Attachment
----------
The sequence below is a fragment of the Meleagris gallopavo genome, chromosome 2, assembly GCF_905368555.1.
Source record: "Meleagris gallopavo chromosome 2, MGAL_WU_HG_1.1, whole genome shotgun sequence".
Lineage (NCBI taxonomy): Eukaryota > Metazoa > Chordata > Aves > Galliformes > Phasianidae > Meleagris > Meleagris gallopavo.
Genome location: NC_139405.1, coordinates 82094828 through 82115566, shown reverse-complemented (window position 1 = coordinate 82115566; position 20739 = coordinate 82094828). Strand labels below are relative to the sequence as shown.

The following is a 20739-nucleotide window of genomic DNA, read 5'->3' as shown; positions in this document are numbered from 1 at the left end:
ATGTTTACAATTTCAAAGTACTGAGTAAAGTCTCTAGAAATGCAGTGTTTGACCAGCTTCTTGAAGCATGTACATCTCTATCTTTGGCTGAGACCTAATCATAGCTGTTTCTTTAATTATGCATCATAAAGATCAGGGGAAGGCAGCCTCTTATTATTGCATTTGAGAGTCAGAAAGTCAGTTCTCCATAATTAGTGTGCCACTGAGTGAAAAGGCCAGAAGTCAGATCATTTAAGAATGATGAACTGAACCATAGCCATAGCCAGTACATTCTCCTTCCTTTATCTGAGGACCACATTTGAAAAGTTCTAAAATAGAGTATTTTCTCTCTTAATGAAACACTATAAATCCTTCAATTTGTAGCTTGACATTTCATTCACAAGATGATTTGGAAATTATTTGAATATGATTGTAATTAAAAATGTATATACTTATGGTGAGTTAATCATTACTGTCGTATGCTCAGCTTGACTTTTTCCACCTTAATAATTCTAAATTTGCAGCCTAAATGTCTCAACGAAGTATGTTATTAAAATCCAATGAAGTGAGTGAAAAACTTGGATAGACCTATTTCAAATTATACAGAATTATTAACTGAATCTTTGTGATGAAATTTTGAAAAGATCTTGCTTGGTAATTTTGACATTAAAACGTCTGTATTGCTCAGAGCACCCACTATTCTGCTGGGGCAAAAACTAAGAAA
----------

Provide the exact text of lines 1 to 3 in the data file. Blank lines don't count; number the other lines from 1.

The sequence below is a fragment of the Meleagris gallopavo genome, chromosome 2, assembly GCF_905368555.1.
Source record: "Meleagris gallopavo chromosome 2, MGAL_WU_HG_1.1, whole genome shotgun sequence".
Lineage (NCBI taxonomy): Eukaryota > Metazoa > Chordata > Aves > Galliformes > Phasianidae > Meleagris > Meleagris gallopavo.